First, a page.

• study after study had shown that running shoes did nothing to prevent injuries or improve running performance. One withering report found that the more you paid for your shoes, the more likely you were to get injured. Nike’s own top scientist discovered that all the extra cushioning they were sticking in their shoes actually increased impact shock instead of reducing it.
  • Dr. Benno Nigg is co-director of the University of Calgary’s prestigious Human Performance Lab. Back in 1985, he floated the notion that maybe it was harmful for the foot to roll inward on landing, or pronate. Big Sneaks seized on the idea and flooded stores with Stability shoes. But in 2005, Benno recanted, calling the anti-pronation theory “completely wrong thinking” that led to “blunders in sport-shoe
  • four key features of natural footwear: 1) Wide toe box: no pinch on either side of your foot 2) Ample length: 1.5 inches of space past your longest toe 3) Low heel (or “Drop,” or “Heel-to-toe offset”) 4) Minimal cushioning (or “Stack Height”)
  • The Three-Day Rule was Chris’s yardstick: continuing to run when you know you won’t be able to walk for seventy-two hours means it’s time to question why you’re running in the first place. If it’s because you’ve got something to prove, then it’s only a matter of time before you get injured for real or quit for good.
  • Nothing makes a long run easier than breaking it into a bunch of mini-destinations.
  • Movement Snacks! Besides the selection we’ve included, Julie and Jared have plenty more movement snacks on their website. If you’re ever feeling a little blah and not in the mood for a run, grab a few friends and work through a Movement Snack selection.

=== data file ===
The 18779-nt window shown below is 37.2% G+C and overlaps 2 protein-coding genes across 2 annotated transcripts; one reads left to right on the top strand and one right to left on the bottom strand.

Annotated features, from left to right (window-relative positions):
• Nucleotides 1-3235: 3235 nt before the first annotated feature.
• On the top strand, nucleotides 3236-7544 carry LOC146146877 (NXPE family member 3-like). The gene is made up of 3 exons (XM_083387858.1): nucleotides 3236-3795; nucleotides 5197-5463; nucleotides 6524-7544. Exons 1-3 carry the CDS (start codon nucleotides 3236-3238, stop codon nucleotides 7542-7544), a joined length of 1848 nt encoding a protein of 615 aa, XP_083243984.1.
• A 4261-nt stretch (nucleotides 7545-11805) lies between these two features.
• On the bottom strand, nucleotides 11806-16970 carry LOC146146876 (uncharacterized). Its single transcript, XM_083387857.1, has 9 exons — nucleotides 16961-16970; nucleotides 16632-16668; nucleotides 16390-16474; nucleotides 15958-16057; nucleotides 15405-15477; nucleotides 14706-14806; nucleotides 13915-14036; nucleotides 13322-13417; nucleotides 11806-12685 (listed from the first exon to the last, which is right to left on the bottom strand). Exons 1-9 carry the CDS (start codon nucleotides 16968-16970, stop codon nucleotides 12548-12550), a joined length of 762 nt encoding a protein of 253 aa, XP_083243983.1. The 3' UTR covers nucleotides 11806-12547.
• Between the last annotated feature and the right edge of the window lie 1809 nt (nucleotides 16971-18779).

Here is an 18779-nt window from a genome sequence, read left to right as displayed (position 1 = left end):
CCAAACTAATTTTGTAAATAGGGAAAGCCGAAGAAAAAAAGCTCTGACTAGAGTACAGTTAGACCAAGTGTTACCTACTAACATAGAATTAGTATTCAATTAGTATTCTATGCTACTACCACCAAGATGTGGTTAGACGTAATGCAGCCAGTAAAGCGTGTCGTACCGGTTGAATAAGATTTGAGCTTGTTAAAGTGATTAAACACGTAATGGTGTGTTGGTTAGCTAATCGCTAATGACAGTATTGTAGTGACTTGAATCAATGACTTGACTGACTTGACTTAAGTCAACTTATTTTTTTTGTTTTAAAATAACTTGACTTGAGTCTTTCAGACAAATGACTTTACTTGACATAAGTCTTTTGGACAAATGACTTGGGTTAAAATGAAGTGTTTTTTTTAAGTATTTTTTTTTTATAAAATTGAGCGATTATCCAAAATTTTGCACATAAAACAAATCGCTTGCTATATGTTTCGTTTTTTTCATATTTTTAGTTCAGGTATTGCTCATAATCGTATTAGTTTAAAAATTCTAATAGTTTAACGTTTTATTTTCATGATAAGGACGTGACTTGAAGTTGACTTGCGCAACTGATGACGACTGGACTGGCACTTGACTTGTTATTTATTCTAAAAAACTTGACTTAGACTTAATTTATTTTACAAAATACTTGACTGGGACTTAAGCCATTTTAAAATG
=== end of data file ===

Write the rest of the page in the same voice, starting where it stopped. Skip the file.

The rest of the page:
• By making them a team, it took just twelve days to transform guys who’d never do a workout into guys who’d never miss one.
  • the biomechanics: running with a jog stroller is a self-correcting running-form instructor, because it rewards a straight back, squared hips, steady cadence and short, consistent stride. Pushing (or pulling) a stroller teaches you to pitter-pat your feet and lead with your core.
  • Big events are dwindling, and smaller, local groups are on the rise. “The height of racing was ten years ago. People are now finding a greater sense of community and connection from running together, rather than racing,”
  • The No. 1 reason people join a group and consistently show up, it found, is “self-categorization”—seeing faces that look like yours.
  • Turn Out for Other Clubs: “We do Unity runs all over town,” Virginia says. “We’re running best-friends with Black Men Run, Black Girls Run, all kinds of different groups and causes.
  • Cesar handed the leashes to my daughter Sophie, who’s never owned a dog. He gave her a few pointers (head up, arms relaxed, stay in front, walk with purpose), and we began climbing a steep dirt trail. The dogs followed quietly until Sophie glanced back and pulled the leashes a little tauter. Immediately, the dogs began scattering.
  • Tightness is not a flexibility issue! “So many runners try to address tightness with stretching and yoga, but it’s really a tug and pull from muscle imbalances,” Eric says. “Stretching won’t help. But form and strength will change everything.”
  • You DO NOT want to foam roll or stretch the ITB. The ITB is a very thick fibrous band that can’t be stretched very well. Rolling just keeps it irritated.
This entry was posted in Lit Review, Running and tagged , , , . Bookmark the permalink.

2 Responses to Born to Run 2

  1. Marvin Freeman says:

    Thanks for the notes! Made this post very interesting and useful.